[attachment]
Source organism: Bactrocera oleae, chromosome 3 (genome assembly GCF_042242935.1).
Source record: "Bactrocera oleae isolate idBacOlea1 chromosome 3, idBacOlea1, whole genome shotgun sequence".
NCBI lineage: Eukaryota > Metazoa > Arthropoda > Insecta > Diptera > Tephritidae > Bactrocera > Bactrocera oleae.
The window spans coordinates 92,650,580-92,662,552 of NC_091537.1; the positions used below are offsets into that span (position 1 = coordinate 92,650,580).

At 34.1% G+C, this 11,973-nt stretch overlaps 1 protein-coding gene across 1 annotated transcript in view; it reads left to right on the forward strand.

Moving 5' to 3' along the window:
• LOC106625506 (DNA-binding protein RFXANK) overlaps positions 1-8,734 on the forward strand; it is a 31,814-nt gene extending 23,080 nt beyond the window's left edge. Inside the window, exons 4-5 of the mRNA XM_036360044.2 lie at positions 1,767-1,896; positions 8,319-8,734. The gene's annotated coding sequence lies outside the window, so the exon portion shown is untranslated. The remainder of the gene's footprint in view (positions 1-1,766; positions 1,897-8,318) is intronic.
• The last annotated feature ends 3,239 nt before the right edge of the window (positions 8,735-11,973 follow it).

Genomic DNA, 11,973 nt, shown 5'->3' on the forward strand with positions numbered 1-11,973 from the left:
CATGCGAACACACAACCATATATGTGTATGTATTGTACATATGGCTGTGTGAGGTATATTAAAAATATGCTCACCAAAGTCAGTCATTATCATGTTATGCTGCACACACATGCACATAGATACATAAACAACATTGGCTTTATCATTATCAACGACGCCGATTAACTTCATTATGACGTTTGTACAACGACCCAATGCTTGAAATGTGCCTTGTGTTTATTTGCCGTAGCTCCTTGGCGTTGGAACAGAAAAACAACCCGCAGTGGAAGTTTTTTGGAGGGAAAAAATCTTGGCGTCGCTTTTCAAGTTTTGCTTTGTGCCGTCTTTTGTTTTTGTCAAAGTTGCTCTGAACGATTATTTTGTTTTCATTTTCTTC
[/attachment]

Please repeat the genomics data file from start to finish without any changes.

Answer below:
Source organism: Bactrocera oleae, chromosome 3 (genome assembly GCF_042242935.1).
Source record: "Bactrocera oleae isolate idBacOlea1 chromosome 3, idBacOlea1, whole genome shotgun sequence".
NCBI lineage: Eukaryota > Metazoa > Arthropoda > Insecta > Diptera > Tephritidae > Bactrocera > Bactrocera oleae.
The window spans coordinates 92,650,580-92,662,552 of NC_091537.1; the positions used below are offsets into that span (position 1 = coordinate 92,650,580).

At 34.1% G+C, this 11,973-nt stretch overlaps 1 protein-coding gene across 1 annotated transcript in view; it reads left to right on the forward strand.

Moving 5' to 3' along the window:
• LOC106625506 (DNA-binding protein RFXANK) overlaps positions 1-8,734 on the forward strand; it is a 31,814-nt gene extending 23,080 nt beyond the window's left edge. Inside the window, exons 4-5 of the mRNA XM_036360044.2 lie at positions 1,767-1,896; positions 8,319-8,734. The gene's annotated coding sequence lies outside the window, so the exon portion shown is untranslated. The remainder of the gene's footprint in view (positions 1-1,766; positions 1,897-8,318) is intronic.
• The last annotated feature ends 3,239 nt before the right edge of the window (positions 8,735-11,973 follow it).

Genomic DNA, 11,973 nt, shown 5'->3' on the forward strand with positions numbered 1-11,973 from the left:
CATGCGAACACACAACCATATATGTGTATGTATTGTACATATGGCTGTGTGAGGTATATTAAAAATATGCTCACCAAAGTCAGTCATTATCATGTTATGCTGCACACACATGCACATAGATACATAAACAACATTGGCTTTATCATTATCAACGACGCCGATTAACTTCATTATGACGTTTGTACAACGACCCAATGCTTGAAATGTGCCTTGTGTTTATTTGCCGTAGCTCCTTGGCGTTGGAACAGAAAAACAACCCGCAGTGGAAGTTTTTTGGAGGGAAAAAATCTTGGCGTCGCTTTTCAAGTTTTGCTTTGTGCCGTCTTTTGTTTTTGTCAAAGTTGCTCTGAACGATTATTTTGTTTTCATTTTCTTC